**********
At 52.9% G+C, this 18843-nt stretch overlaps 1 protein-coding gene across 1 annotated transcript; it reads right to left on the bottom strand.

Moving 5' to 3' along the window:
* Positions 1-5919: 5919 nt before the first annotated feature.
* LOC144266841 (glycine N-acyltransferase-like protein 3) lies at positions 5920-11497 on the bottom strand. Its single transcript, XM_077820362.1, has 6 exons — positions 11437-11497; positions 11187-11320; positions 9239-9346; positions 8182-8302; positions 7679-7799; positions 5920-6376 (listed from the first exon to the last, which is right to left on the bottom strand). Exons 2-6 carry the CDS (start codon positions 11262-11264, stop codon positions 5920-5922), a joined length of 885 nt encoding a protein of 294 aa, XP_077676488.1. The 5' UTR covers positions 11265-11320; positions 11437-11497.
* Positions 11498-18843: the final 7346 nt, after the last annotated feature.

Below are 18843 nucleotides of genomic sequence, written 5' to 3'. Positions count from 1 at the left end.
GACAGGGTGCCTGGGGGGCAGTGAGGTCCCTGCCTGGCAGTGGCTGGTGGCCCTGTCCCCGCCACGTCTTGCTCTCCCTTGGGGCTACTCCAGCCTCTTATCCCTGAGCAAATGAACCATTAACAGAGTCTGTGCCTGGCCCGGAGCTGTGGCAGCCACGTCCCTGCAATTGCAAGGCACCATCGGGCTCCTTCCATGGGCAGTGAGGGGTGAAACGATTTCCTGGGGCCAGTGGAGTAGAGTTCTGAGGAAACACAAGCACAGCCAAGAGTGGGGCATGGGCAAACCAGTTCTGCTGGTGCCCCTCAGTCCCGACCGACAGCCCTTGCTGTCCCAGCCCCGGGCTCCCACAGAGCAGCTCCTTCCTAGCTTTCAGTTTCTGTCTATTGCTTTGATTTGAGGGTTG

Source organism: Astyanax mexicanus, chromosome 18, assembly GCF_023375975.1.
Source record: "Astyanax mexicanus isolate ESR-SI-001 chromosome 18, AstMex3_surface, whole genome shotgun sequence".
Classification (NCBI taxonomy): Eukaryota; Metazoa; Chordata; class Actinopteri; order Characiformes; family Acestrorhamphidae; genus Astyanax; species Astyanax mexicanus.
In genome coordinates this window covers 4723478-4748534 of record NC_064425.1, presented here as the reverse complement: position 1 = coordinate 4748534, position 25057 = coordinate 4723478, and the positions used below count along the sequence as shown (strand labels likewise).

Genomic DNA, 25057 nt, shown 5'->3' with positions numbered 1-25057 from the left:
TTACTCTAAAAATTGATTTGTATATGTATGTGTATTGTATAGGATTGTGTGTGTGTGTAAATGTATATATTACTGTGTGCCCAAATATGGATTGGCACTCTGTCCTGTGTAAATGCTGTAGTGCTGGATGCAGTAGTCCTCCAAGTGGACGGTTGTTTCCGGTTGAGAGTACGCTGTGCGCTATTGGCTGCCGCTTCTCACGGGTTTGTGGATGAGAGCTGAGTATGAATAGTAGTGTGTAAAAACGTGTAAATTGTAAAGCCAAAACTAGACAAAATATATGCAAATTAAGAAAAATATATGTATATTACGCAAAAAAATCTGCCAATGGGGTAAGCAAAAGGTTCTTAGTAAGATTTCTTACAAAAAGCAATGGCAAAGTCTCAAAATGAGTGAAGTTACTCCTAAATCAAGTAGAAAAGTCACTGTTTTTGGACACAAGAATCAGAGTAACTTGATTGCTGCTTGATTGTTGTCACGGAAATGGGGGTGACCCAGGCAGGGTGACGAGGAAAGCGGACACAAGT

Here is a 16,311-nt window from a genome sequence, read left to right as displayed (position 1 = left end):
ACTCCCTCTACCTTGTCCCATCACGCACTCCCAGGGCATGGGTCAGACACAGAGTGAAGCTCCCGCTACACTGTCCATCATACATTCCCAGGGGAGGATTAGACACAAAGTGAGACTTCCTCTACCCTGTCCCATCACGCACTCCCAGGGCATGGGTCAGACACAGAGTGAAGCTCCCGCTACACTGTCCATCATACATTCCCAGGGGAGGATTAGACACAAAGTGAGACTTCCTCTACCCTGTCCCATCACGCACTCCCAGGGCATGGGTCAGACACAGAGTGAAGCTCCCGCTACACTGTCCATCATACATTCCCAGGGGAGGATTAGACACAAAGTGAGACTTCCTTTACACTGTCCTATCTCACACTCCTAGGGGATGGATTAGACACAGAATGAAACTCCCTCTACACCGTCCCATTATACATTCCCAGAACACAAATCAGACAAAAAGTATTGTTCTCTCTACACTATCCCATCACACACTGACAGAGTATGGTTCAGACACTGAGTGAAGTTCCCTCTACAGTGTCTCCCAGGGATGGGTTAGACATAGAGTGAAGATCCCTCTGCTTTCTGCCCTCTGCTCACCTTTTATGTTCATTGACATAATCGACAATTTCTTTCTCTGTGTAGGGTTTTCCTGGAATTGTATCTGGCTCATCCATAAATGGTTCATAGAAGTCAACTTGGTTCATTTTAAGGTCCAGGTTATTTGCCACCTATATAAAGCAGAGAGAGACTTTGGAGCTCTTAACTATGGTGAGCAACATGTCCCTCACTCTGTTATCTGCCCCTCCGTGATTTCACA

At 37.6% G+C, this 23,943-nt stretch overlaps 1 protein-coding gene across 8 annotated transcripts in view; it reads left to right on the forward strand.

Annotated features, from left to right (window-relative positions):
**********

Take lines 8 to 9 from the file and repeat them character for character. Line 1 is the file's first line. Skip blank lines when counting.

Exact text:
Source organism: Astyanax mexicanus, chromosome 18, assembly GCF_023375975.1.
Source record: "Astyanax mexicanus isolate ESR-SI-001 chromosome 18, AstMex3_surface, whole genome shotgun sequence".